Henry VI

Henry VI

The third and last king of England from the Lancastrian dynasty
Date of Birth: 06.12.1421
Country: Italy

  1. Biography of Henry VI
  2. Early Life and Reign
  3. Struggles and Conquests
  4. Controversial Actions and Later Years

Biography of Henry VI

Early Life and Reign

Henry VI, the third and final king of England from the House of Lancaster, was born in 1165 as the son of Emperor Frederick I. He assumed his father's responsibilities in Germany in 1184 and in Italy from 1186 after his marriage to Constance, the heiress to Sicily. When his father embarked on a crusade in 1189, Henry took over the rule completely.

Struggles and Conquests

Henry's first challenge was to confront Henry the Lion, who had returned from exile without permission. Learning that Sicilian barons had elected Tancred Lecce, an illegitimate son of Constance's brother, as the new king of Sicily, Henry reconciled with Henry the Lion and quickly headed to Italy. There, he gained the support of the Lombards, won over the Romans, and was crowned by Pope Celestine III. Subsequently, Henry invaded the Kingdom of Sicily. However, resistance from Naples and the outbreak of the plague in his army forced the emperor to retreat.

Returning to Germany, Henry inherited a vast fortune after the death of Duke Welf VI. He ceded Swabia to his brother Conrad and launched a new campaign in Italy to establish a close connection between the Sicilian and German crowns. Tancred died in 1194, and his underage son, William III, was proclaimed king, with Queen Sibylla acting as regent. This time, Naples did not resist, and Salerno was captured swiftly. Ultimately, Sicily submitted to Henry's rule, and in November 1194, he triumphantly entered Palermo, where he was crowned with the Sicilian crown. Sibylla and William relinquished their rights after being promised the counties of Lecce and Taranto.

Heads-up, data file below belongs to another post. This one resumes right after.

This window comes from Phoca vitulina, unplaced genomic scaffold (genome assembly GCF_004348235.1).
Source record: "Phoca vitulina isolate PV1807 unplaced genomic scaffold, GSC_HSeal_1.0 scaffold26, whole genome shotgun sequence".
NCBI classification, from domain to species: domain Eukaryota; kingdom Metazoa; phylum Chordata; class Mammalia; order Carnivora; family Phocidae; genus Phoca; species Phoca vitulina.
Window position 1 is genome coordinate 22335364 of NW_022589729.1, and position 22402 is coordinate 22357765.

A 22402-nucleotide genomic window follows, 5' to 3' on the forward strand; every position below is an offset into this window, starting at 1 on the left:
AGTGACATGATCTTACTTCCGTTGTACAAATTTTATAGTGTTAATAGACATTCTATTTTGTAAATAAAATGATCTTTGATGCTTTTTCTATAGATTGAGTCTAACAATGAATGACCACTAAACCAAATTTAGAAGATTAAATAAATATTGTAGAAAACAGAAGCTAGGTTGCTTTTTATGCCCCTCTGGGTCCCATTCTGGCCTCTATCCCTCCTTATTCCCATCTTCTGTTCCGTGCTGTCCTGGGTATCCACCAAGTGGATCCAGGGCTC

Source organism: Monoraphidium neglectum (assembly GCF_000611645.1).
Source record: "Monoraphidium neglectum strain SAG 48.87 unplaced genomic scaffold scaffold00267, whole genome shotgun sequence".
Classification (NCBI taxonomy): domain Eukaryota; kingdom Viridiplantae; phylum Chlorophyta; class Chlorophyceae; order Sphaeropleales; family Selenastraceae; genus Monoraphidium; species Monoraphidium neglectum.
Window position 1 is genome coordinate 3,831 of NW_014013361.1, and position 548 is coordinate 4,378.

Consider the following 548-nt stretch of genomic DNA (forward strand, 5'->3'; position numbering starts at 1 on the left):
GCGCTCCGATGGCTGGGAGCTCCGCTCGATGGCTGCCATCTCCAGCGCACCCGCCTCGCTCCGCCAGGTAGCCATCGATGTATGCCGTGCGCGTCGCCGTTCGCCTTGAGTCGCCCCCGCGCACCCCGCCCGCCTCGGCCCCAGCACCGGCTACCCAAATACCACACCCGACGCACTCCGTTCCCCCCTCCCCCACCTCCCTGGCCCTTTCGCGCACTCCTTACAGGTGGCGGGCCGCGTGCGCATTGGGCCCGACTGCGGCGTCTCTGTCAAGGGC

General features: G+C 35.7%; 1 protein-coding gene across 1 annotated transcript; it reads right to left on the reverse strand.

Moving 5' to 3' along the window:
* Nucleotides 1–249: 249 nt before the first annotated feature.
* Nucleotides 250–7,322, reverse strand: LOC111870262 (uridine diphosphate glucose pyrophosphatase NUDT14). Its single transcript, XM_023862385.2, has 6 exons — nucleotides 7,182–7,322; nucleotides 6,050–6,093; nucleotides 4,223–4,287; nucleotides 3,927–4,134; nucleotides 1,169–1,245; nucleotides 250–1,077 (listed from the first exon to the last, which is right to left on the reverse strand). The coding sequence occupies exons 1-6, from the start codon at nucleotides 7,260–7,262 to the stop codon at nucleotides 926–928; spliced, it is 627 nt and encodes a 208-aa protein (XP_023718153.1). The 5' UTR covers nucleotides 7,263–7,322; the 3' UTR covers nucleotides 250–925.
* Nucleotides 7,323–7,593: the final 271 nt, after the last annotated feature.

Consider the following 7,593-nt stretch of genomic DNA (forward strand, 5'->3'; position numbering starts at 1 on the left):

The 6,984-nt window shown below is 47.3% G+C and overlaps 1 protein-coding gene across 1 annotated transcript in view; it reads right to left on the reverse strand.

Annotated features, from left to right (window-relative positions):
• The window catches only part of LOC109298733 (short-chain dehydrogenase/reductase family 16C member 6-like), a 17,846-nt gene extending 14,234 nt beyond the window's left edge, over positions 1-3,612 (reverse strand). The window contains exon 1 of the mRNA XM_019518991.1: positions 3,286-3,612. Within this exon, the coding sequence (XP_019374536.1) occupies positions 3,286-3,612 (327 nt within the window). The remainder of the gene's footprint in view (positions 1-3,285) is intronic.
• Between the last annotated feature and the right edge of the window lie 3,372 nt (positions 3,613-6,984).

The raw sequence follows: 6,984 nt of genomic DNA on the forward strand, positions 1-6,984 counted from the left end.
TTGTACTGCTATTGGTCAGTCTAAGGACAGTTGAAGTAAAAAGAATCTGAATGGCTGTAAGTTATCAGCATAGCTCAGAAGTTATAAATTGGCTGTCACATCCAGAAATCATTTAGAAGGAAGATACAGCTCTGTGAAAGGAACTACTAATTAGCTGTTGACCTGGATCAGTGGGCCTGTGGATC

Controversial Actions and Later Years

However, Henry soon used the pretext of an alleged conspiracy to seize and imprison Queen Sibylla and her daughter in a monastery. He also ordered William to be blinded and castrated. Even Tancred's corpse was subjected to ridicule, and all supporters of the Norman royal house were captured and executed.

Returning to Germany, Henry ended the internal conflicts that had arisen during his absence and appeared before the diets in Würzburg and Mainz in 1196, demanding recognition of the hereditary German crown in his family. Facing resistance from spiritual princes and the pope, he could only secure the proclamation of his two-year-old son Frederick as the German king.

Henry then embarked on a journey south and planned to extend his power to the East with the help of a special German crusade. Many princes were recruited for this expedition, and even the Moorish princes of northern Africa and the Greek Emperor Alexios III paid tribute to him. To fund these endeavors, a special tax called the "Alamanian tax" was imposed throughout the empire, and precious ornaments were removed from imperial tombs in Constantinople.

After brutally suppressing a rebellion in Sicily, Henry intended to join the crusaders' army. In late summer 1197, he arrived in Messina to witness the departure of the Crusade. A massive fleet was assembled, possibly with the intention of not only visiting holy sites but also conquering Constantinople. However, at this time, the young and vigorous Henry fell ill with a fever and died in September 1197. He was buried in the cathedral in Palermo.